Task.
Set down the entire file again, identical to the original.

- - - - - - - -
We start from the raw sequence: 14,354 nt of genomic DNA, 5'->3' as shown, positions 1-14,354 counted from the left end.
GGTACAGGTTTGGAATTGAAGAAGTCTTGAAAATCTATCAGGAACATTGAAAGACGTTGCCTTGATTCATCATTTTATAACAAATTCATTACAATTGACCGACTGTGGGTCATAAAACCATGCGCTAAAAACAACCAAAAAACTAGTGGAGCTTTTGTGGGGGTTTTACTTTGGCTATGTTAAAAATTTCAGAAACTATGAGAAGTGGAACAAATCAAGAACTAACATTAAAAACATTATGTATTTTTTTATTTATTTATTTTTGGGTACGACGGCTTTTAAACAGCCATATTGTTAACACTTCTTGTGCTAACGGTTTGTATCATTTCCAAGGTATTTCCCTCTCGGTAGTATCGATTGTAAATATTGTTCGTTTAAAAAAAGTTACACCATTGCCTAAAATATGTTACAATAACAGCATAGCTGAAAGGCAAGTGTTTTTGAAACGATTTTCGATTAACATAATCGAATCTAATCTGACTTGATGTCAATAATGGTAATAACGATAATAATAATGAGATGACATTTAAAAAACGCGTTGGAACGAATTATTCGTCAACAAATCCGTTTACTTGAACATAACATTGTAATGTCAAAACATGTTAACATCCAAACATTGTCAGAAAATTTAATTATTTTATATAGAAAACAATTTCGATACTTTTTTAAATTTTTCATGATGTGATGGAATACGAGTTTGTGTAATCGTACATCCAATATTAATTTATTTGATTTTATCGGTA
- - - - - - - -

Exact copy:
We start from the raw sequence: 14,354 nt of genomic DNA, 5'->3' as shown, positions 1-14,354 counted from the left end.
GGTACAGGTTTGGAATTGAAGAAGTCTTGAAAATCTATCAGGAACATTGAAAGACGTTGCCTTGATTCATCATTTTATAACAAATTCATTACAATTGACCGACTGTGGGTCATAAAACCATGCGCTAAAAACAACCAAAAAACTAGTGGAGCTTTTGTGGGGGTTTTACTTTGGCTATGTTAAAAATTTCAGAAACTATGAGAAGTGGAACAAATCAAGAACTAACATTAAAAACATTATGTATTTTTTTATTTATTTATTTTTGGGTACGACGGCTTTTAAACAGCCATATTGTTAACACTTCTTGTGCTAACGGTTTGTATCATTTCCAAGGTATTTCCCTCTCGGTAGTATCGATTGTAAATATTGTTCGTTTAAAAAAAGTTACACCATTGCCTAAAATATGTTACAATAACAGCATAGCTGAAAGGCAAGTGTTTTTGAAACGATTTTCGATTAACATAATCGAATCTAATCTGACTTGATGTCAATAATGGTAATAACGATAATAATAATGAGATGACATTTAAAAAACGCGTTGGAACGAATTATTCGTCAACAAATCCGTTTACTTGAACATAACATTGTAATGTCAAAACATGTTAACATCCAAACATTGTCAGAAAATTTAATTATTTTATATAGAAAACAATTTCGATACTTTTTTAAATTTTTCATGATGTGATGGAATACGAGTTTGTGTAATCGTACATCCAATATTAATTTATTTGATTTTATCGGTA